miR-663 regulation of OXPHOS gene expression modulates complex activity
The expression of OXPHOS subunits, their assembly factor–mediated construction into larger complexes, and the stability of those complexes determine, in part, the enzymatic activity of each complex (
). Except for Complex IV, the anti–miR-663 reduced the activity of all OXPHOS complexes (Fig. 6). In most cases, ectopic expression of miR-663 did not alter the enzyme activity, except Complex II. Complex III activity was reduced by ectopic expression of miR-663, which may be a result of the observed reduction in UQCRH expression and the destabilization of ComplexIII2 after expressing miR-663. These results indicate that miR-663 regulates OXPHOS complex activity by mediating OXPHOS gene expression and complex assembly.
miR-663 regulates tumorigenic properties in vitro and tumor growth in vivo
Mitochondrial dysfunction is a hallmark of cancer (
). Because miR-663 regulates mitochondrial function, we tested the impact of miR-663 on in vitro tumorigenic properties and in vivo tumorigenesis. Ectopic expression of miR-663 decreased cellular invasion (Fig. 7A) in both MCF7 and MDA-MB-231 cells in vitro but did not affect in vitro proliferation (Fig. 7B). Consistent with in vitro studies, we demonstrated increased tumor growth rate in anti–miR-663–expressing xenografts and decreased growth rate in miR-663–expressing xenografts compared with the control (Fig. 7C). Tumor weight demonstrated the same relationship; the anti-miR-663 and ectopic expression increased and decreased tumor weight, respectively (Fig. 7D). Based on these studies, we conclude that miR-663 suppresses breast tumorigenesis.
We expanded our analysis into the TCGA database and found that miR-663 expression correlates with stage-specific survival in breast tumors. miR-663 was elevated in stage II tumors. Stage II tumors are characterized by being smaller than 5 cm with lymph node involvement, or larger than 5 cm with no node involvement. Interestingly, miR-663 expression imparted a positive survival effect (Fig. 7E). We also found miR-663 to be elevated at metastatic stage M0 (no detectible metastases) where it also imparted a positive survival effect (Fig. 7F). These data suggest that miR-663 plays an important role in early stage breast tumor biology.
Mitochondria play a regulatory role in tumorigenesis, evidenced by their connection with tumor suppressor function (
). Although it is well-appreciated that mitochondrial dysfunction plays an important role in tumorigenesis, the mechanisms underlying this are not fully understood. Retrograde signaling is a response to mitochondrial dysfunction in which nuclear gene transcription is reprogrammed through signaling cascades mediated by second messengers such as ROS and cytosolic calcium. Our knowledge of the mechanisms by which these alterations occur is currently incomplete; our understanding of the role of miRNA in retrograde signaling is particularly lacking. Among other processes, miRNAs have been shown to regulate mitochondrial function. miR-30 targets the p53-Drp1 axis, whereas miR-181c translocates into mitochondria to directly modulate gene expression (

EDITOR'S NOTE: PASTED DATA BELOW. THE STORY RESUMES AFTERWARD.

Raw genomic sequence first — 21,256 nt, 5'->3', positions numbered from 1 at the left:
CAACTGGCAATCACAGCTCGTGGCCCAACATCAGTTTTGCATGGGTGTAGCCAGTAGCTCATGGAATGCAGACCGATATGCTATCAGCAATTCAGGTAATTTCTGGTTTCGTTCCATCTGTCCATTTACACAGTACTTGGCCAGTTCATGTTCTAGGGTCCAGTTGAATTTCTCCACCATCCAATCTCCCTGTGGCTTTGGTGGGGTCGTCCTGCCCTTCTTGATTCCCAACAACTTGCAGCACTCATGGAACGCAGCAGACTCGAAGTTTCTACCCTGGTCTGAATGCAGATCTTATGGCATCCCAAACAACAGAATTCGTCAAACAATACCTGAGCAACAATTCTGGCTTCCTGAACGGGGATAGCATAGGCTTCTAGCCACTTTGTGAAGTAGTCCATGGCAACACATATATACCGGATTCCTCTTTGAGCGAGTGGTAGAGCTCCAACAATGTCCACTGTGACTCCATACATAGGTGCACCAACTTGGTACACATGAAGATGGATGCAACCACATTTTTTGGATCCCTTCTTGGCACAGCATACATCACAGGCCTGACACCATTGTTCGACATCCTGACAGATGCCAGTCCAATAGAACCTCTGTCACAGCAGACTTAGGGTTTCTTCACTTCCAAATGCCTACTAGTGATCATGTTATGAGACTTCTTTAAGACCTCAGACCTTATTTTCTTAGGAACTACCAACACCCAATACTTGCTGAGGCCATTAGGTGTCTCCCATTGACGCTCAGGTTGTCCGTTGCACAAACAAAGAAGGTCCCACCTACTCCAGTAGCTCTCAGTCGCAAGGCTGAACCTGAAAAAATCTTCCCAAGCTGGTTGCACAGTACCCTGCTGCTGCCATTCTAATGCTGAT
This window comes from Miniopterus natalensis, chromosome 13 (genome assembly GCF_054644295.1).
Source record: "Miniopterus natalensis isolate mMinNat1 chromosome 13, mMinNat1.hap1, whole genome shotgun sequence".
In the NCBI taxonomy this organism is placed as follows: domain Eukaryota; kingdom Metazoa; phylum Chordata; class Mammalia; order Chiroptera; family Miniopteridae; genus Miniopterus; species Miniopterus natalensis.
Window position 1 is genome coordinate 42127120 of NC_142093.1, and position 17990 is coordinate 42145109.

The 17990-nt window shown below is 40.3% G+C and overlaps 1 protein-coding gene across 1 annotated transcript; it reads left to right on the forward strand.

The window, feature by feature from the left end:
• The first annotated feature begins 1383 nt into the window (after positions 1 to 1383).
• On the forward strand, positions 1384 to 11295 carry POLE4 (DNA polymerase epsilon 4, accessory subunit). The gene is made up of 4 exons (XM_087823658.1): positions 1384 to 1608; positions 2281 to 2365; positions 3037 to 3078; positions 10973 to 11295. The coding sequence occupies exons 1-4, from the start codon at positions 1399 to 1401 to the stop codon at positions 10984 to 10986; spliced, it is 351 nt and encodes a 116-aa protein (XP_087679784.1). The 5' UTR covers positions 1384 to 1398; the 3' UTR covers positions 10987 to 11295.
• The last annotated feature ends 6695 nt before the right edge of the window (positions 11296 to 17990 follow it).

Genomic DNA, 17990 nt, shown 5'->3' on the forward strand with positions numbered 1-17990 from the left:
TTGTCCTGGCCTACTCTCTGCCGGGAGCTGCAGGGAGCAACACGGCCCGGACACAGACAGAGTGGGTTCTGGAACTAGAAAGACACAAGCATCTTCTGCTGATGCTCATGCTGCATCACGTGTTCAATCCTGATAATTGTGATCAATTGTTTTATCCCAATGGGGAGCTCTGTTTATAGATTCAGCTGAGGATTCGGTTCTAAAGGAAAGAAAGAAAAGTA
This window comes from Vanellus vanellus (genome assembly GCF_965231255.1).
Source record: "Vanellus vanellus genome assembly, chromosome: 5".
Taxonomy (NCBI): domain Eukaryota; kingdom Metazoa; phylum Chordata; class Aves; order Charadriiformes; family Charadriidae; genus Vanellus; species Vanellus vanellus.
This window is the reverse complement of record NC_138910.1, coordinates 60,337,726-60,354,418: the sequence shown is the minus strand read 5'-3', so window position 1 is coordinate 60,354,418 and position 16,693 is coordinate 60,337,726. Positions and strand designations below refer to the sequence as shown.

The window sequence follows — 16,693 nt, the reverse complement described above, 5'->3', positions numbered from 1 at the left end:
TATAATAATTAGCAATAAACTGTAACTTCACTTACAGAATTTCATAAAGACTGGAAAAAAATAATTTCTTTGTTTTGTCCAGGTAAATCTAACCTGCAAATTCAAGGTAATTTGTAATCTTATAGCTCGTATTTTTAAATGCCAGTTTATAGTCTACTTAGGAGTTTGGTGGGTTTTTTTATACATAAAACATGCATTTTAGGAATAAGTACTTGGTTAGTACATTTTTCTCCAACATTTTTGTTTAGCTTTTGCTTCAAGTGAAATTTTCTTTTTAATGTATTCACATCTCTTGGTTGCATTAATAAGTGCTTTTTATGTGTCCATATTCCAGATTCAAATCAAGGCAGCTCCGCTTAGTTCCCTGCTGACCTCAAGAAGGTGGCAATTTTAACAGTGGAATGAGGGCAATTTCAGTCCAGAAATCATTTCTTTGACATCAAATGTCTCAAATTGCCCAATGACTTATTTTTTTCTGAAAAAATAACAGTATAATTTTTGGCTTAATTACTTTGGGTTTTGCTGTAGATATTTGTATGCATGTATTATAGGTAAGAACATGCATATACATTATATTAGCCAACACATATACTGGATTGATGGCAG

). miRNAs, therefore, appear poised to modulate mitochondria-to-nucleus communication, which could play an important role in cancer. In this study, we identified miR-663 as an important regulator of the mitochondrial retrograde response and tumorigenesis.
The miR-663 gene family is a primate-specific group of miRNAs of which only miR-663a (or miR-663) and miR-663b have been identified in humans. The role of miR-663 in tumorigenesis appears to be tissue specific; in papillary thyroid carcinoma (
)). It is therefore important to characterize the role of miR-663 in other cellular and tumorigenic contexts. From an miRNA microarray, we identified miR-663 and a number of other miRNAs that were dysregulated in Rho0 cells and restored to parental expression levels after restoring mtDNA, presenting us with reversible, candidate mediators of retrograde communication. We chose miR-663 for further investigation for several reasons. Firstly, its role in breast cancer remains unclear. Secondly, the miR-663 promoter has been shown to be labile to DNA methylation. This, in conjunction with our previous results showing that mitochondrial dysfunction alters nuclear DNA methylation, highlights miR-663 as a potentially important factor in understanding this mechanism in breast cancer. We validated the dysregulation of miR-663 in Rho0 cells by real-time PCR (Fig. 1B) and showed that it is dysregulated by mitochondrial dysfunction (Fig. 1C). We demonstrated that miR-663 is regulated by ROS (Fig. 1, D and F). This is supported by previous reports showing that oxidative stress alters miR-663 expression (
). Here we expanded our studies to elucidate this mechanism and identify its targets. The miRNAs that were dysregulated in our screen returned to parental levels upon restoration of mtDNA (Fig. 1A). We observed that mitochondrial dysfunction resulted in the reduction of both the primary and mature miR-663 molecules (Fig. 1C). Our previous study showing the reversal of epigenetic changes by replenishing mtDNA indicated that these miRNA forms were epigenetically regulated. We demonstrated that mitochondrial dysfunction (pharmacological inhibition of OXPHOS complexes or removal of mtDNA) hypermethylated the miR-663 promoter and down-regulated its expression (Fig. 2, A and B). Hypermethylation and down-regulation of miR-663 was not observed in the presence of 5-aza-2′-deoxycytidine (Fig. 2C), confirming the methylation mechanism. Total DNA methyltransferase activity was elevated in cells treated with complex inhibitors (Fig. 2D), indicating that mitochondrial dysfunction alters methylation of miR-663 and other miRNAs identified in this study by modulating the activity of DNA methyltransferases. These results are consistent with a previous report showing that depletion of mtDNA increases expression of DNMT1 and methylation of the promoters of MGMT, EDNRB, and CHD1 (
Mitochondrial dysfunction also hypermethylated the promoter and reduced the expression of miR-663 in breast cancer cell lines (Fig. 3, C and D). Using the TCGA database, we observed hypermethylation of the miR-663 promoter in breast tumors (Fig. 3D), as also reported previously (